In Middle Eastern countries, however, the very notion of separation and church and state seems to be a non-issue. In fact, the contrary is true; to the outside observer, it appears that the state and the church are closely linked in the Middle East, that they are, possibly, totally indistinguishable entities in many ways. As in Japan, religious beliefs and spiritual practices exert a strong influence over daily life in the Middle East; unlike Japan, however, religious beliefs and practices seem to be institutionalized throughout these countries. One example of the way in which religious beliefs are institutionalized on a social level is the enforcement of sharia law (Moghadam, 2005).
Critics of sharia law, including Moghadam (2005), condemn the degree to which religion and social life have become intertwined, seemingly inextricable. Specifically, feminist critics and human rights activists, including Moghadam (2005), question the legitimacy of interpretations of ancient Islamic texts that have led to the creation and maintenance of rigid and restrictive social roles, especially those roles that have been instituted in the form of unquestionable gender norms. Moghadam (2005) observed that the strict interpretations and applications of Islamic beliefs have resulted in circumstances that “have not been kind to the women of the Middle East” in particular (p. 425). As an example, Moghadam (2005) cites the use of the burqa, the full body and full facial covering that many Muslim women are compelled to wear in public, as just one of the numerous social expectations and laws that are enforced by some Middle Eastern governments as a means of supporting and perpetuating the Islamic faith. As a result, Moghadam (2005) observed, women are forced by these circumstances to devise subaltern strategies for contesting the perceptions (and realities) that they are “victimized, passive, and traditional” (p. 425). Unfortunately, the Western world has largely perceived adherents of the Islamic faith either as extremist zealots or, in the case of many women, oppressed individuals living in a society where the line between church and state is non-existent.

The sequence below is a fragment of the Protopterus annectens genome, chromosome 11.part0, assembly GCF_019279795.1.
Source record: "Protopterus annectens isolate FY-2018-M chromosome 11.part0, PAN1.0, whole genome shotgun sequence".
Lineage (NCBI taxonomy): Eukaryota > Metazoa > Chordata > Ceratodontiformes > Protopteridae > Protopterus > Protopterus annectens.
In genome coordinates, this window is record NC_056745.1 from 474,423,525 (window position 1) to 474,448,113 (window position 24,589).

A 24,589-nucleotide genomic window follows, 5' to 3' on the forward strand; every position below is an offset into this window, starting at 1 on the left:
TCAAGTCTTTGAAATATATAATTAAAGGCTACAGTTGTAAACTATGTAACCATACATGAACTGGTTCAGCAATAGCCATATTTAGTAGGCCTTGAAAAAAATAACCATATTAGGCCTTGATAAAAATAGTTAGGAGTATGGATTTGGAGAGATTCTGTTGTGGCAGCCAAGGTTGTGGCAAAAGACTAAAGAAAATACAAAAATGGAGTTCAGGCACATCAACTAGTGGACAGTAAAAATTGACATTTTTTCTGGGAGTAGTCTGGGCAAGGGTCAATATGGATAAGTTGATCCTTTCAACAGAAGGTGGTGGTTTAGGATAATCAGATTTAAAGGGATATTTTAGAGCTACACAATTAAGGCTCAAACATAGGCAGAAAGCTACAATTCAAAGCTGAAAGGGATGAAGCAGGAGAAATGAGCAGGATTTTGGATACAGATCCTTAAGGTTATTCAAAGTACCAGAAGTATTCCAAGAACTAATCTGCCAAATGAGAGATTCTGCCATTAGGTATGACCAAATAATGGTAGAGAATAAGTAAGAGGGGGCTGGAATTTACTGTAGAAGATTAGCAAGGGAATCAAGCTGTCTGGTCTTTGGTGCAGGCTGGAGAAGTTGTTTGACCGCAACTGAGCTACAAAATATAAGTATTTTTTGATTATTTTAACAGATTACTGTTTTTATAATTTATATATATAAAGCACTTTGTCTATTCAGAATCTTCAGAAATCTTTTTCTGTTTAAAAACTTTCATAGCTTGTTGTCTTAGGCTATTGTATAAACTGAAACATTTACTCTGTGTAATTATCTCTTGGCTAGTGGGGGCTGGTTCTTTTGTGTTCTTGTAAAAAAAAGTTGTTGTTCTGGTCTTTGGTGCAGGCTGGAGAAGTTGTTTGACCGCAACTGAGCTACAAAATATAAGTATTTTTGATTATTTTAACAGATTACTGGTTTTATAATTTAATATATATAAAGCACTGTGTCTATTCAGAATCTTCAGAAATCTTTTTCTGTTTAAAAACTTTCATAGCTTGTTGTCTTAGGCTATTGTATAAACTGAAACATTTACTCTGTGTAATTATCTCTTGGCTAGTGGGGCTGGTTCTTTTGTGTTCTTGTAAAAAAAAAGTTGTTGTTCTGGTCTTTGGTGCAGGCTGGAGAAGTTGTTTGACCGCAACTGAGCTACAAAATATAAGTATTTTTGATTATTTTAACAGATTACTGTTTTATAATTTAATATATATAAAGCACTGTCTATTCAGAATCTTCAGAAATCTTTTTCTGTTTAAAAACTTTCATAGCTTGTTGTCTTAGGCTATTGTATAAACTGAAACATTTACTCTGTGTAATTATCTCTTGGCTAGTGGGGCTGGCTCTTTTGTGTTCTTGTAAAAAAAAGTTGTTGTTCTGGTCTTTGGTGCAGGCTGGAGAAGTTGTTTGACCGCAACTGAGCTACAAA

Although these daily expressions of faith throughout Islamic cultures are often portrayed by Western media as bizarre and even pathological (Haddad & Smith, 2002), they are normative for the members of other societies. In fact, in many cases these daily expressions of faith are, at their core, a continuation of centuries-old traditions that have defined the most ancient nations and societies (Haddad & Smith, 2002). It is important to remember this fact and to avoid imposing Western values and opinions upon other cultures. Seen within this light, the spiritual beliefs and religious practices as expressed in other countries became less aberrant or strange in my point of view. In fact, the longer I lived in these countries, especially Japan, the pervasiveness of religious ideologies became normative.